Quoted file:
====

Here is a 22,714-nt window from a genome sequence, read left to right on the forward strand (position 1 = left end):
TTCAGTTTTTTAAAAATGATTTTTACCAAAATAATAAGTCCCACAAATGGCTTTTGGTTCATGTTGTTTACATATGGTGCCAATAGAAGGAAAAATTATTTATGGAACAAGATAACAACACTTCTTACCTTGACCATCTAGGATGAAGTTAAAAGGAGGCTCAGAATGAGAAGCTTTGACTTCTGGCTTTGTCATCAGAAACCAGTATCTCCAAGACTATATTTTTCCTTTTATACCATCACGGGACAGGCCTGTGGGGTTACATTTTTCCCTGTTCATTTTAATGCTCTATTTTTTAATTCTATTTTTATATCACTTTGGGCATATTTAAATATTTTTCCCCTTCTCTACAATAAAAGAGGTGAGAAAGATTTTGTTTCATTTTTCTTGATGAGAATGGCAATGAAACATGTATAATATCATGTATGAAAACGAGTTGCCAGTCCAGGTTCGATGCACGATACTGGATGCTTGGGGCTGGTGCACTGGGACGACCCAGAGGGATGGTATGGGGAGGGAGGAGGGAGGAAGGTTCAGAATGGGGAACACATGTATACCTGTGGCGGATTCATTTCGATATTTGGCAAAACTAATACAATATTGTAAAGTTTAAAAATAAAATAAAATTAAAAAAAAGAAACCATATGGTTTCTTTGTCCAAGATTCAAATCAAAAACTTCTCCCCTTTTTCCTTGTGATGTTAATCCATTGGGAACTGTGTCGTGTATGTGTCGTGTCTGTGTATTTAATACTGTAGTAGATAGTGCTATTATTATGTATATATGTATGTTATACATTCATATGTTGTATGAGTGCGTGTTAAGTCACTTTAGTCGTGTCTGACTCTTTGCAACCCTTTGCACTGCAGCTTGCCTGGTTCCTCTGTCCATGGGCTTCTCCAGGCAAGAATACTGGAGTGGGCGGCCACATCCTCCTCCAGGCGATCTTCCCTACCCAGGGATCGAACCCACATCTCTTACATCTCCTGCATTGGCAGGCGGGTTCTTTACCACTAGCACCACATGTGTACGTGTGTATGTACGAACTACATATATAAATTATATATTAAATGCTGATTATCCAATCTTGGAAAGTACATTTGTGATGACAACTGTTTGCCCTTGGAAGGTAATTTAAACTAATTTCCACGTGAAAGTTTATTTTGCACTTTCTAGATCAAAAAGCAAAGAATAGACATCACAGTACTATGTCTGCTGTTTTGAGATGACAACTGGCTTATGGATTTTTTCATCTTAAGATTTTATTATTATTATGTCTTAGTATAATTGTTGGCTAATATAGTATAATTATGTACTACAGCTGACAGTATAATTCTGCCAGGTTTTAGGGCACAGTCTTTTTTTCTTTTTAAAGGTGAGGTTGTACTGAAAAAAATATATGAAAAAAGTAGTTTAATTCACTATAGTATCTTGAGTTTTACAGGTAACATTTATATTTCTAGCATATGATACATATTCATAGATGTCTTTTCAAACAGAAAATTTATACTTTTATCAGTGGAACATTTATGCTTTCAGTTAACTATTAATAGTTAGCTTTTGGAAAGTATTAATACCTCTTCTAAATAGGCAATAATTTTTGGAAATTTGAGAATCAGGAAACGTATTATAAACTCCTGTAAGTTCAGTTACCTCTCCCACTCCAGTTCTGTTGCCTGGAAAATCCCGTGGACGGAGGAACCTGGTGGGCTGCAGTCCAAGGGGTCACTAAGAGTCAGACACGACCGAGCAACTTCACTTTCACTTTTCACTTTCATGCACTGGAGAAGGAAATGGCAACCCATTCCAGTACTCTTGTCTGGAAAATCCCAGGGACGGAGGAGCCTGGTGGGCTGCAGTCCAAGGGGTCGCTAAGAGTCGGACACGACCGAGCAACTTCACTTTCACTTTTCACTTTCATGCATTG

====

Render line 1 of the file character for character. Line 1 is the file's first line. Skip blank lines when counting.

Here is a 22,714-nt window from a genome sequence, read left to right on the forward strand (position 1 = left end):